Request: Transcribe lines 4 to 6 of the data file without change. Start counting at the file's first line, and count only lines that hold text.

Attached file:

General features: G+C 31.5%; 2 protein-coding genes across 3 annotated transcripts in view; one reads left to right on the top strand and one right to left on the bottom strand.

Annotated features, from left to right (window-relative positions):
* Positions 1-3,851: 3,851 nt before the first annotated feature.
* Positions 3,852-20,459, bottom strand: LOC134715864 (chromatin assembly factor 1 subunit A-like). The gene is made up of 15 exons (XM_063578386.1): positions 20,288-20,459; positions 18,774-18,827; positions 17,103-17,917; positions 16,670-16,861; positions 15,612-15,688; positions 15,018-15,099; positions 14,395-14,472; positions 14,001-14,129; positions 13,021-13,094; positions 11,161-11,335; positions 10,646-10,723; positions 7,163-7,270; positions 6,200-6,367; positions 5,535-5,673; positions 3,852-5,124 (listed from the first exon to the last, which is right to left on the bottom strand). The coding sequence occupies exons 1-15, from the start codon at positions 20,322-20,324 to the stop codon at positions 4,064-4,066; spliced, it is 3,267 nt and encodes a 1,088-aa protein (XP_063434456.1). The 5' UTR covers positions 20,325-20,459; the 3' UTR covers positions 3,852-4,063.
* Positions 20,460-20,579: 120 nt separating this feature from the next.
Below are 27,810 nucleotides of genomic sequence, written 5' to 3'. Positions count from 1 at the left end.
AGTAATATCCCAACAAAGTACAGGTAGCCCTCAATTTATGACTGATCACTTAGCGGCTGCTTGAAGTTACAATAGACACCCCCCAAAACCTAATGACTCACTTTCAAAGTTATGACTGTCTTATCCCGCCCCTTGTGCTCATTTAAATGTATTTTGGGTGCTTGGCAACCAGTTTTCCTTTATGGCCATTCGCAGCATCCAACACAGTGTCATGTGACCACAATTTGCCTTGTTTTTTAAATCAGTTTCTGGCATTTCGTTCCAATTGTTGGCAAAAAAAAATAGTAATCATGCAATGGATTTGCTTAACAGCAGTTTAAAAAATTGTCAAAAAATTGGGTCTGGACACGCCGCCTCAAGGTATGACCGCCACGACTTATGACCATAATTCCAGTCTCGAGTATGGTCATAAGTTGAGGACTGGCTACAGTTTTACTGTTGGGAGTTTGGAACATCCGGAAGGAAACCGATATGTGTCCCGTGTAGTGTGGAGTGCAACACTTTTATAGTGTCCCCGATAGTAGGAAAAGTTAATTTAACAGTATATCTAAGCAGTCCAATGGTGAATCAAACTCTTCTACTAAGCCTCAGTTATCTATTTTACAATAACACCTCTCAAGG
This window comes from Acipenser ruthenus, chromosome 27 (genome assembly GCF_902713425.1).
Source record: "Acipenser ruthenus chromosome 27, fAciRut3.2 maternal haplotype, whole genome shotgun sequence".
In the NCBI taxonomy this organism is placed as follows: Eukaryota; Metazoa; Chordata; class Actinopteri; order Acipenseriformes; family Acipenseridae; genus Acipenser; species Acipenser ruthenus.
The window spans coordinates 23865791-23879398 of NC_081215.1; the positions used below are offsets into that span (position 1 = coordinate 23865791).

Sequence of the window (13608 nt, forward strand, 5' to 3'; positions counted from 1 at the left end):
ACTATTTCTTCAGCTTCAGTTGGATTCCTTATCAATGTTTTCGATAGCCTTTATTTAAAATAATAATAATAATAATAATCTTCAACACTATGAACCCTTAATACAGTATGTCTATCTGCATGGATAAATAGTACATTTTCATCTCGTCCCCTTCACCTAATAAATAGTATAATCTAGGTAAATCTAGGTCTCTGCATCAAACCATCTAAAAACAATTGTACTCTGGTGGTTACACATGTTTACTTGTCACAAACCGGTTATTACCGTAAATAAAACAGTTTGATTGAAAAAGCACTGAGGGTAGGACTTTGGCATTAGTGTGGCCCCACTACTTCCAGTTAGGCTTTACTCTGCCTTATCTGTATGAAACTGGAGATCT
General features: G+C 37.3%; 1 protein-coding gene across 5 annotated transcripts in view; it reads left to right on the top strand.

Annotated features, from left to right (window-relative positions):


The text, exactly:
* Positions 3,852-20,459, bottom strand: LOC134715864 (chromatin assembly factor 1 subunit A-like). The gene is made up of 15 exons (XM_063578386.1): positions 20,288-20,459; positions 18,774-18,827; positions 17,103-17,917; positions 16,670-16,861; positions 15,612-15,688; positions 15,018-15,099; positions 14,395-14,472; positions 14,001-14,129; positions 13,021-13,094; positions 11,161-11,335; positions 10,646-10,723; positions 7,163-7,270; positions 6,200-6,367; positions 5,535-5,673; positions 3,852-5,124 (listed from the first exon to the last, which is right to left on the bottom strand). The coding sequence occupies exons 1-15, from the start codon at positions 20,322-20,324 to the stop codon at positions 4,064-4,066; spliced, it is 3,267 nt and encodes a 1,088-aa protein (XP_063434456.1). The 5' UTR covers positions 20,325-20,459; the 3' UTR covers positions 3,852-4,063.
* Positions 20,460-20,579: 120 nt separating this feature from the next.
Below are 27,810 nucleotides of genomic sequence, written 5' to 3'. Positions count from 1 at the left end.